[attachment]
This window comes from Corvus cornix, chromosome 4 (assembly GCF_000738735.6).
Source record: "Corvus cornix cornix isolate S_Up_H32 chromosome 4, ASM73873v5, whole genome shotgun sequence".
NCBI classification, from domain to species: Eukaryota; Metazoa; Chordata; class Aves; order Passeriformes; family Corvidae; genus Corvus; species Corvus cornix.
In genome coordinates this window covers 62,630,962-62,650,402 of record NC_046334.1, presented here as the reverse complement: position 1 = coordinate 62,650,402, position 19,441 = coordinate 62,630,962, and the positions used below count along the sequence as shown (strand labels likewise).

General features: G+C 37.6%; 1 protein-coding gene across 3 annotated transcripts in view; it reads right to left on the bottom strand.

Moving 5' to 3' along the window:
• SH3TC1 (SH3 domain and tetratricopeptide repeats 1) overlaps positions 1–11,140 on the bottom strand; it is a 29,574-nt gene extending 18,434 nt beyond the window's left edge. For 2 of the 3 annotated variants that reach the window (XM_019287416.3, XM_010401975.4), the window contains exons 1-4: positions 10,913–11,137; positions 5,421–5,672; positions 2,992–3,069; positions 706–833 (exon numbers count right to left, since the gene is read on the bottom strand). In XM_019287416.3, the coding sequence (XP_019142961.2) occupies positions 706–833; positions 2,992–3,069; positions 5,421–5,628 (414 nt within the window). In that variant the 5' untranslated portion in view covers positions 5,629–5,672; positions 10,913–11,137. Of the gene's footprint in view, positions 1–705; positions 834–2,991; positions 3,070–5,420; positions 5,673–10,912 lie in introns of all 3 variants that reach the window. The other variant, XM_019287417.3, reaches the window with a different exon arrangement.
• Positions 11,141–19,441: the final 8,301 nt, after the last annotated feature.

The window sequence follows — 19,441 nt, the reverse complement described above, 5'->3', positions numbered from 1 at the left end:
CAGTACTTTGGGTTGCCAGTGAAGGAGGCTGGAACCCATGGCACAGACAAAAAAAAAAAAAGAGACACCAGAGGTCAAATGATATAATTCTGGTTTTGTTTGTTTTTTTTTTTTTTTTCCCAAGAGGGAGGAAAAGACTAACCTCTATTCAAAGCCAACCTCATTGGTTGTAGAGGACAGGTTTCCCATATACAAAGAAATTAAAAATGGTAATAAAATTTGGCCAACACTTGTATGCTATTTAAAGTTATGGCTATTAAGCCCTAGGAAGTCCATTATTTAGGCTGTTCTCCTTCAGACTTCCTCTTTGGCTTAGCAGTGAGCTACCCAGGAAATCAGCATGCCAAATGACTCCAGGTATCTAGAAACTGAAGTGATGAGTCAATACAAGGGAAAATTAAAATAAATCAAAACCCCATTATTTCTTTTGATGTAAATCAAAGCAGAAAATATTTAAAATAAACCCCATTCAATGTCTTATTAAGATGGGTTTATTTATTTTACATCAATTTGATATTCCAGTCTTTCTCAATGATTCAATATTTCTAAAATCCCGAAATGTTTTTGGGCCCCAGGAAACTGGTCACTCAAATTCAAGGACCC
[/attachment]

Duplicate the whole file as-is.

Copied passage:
This window comes from Corvus cornix, chromosome 4 (assembly GCF_000738735.6).
Source record: "Corvus cornix cornix isolate S_Up_H32 chromosome 4, ASM73873v5, whole genome shotgun sequence".
NCBI classification, from domain to species: Eukaryota; Metazoa; Chordata; class Aves; order Passeriformes; family Corvidae; genus Corvus; species Corvus cornix.
In genome coordinates this window covers 62,630,962-62,650,402 of record NC_046334.1, presented here as the reverse complement: position 1 = coordinate 62,650,402, position 19,441 = coordinate 62,630,962, and the positions used below count along the sequence as shown (strand labels likewise).

General features: G+C 37.6%; 1 protein-coding gene across 3 annotated transcripts in view; it reads right to left on the bottom strand.

Moving 5' to 3' along the window:
• SH3TC1 (SH3 domain and tetratricopeptide repeats 1) overlaps positions 1–11,140 on the bottom strand; it is a 29,574-nt gene extending 18,434 nt beyond the window's left edge. For 2 of the 3 annotated variants that reach the window (XM_019287416.3, XM_010401975.4), the window contains exons 1-4: positions 10,913–11,137; positions 5,421–5,672; positions 2,992–3,069; positions 706–833 (exon numbers count right to left, since the gene is read on the bottom strand). In XM_019287416.3, the coding sequence (XP_019142961.2) occupies positions 706–833; positions 2,992–3,069; positions 5,421–5,628 (414 nt within the window). In that variant the 5' untranslated portion in view covers positions 5,629–5,672; positions 10,913–11,137. Of the gene's footprint in view, positions 1–705; positions 834–2,991; positions 3,070–5,420; positions 5,673–10,912 lie in introns of all 3 variants that reach the window. The other variant, XM_019287417.3, reaches the window with a different exon arrangement.
• Positions 11,141–19,441: the final 8,301 nt, after the last annotated feature.

The window sequence follows — 19,441 nt, the reverse complement described above, 5'->3', positions numbered from 1 at the left end:
CAGTACTTTGGGTTGCCAGTGAAGGAGGCTGGAACCCATGGCACAGACAAAAAAAAAAAAAGAGACACCAGAGGTCAAATGATATAATTCTGGTTTTGTTTGTTTTTTTTTTTTTTTTCCCAAGAGGGAGGAAAAGACTAACCTCTATTCAAAGCCAACCTCATTGGTTGTAGAGGACAGGTTTCCCATATACAAAGAAATTAAAAATGGTAATAAAATTTGGCCAACACTTGTATGCTATTTAAAGTTATGGCTATTAAGCCCTAGGAAGTCCATTATTTAGGCTGTTCTCCTTCAGACTTCCTCTTTGGCTTAGCAGTGAGCTACCCAGGAAATCAGCATGCCAAATGACTCCAGGTATCTAGAAACTGAAGTGATGAGTCAATACAAGGGAAAATTAAAATAAATCAAAACCCCATTATTTCTTTTGATGTAAATCAAAGCAGAAAATATTTAAAATAAACCCCATTCAATGTCTTATTAAGATGGGTTTATTTATTTTACATCAATTTGATATTCCAGTCTTTCTCAATGATTCAATATTTCTAAAATCCCGAAATGTTTTTGGGCCCCAGGAAACTGGTCACTCAAATTCAAGGACCC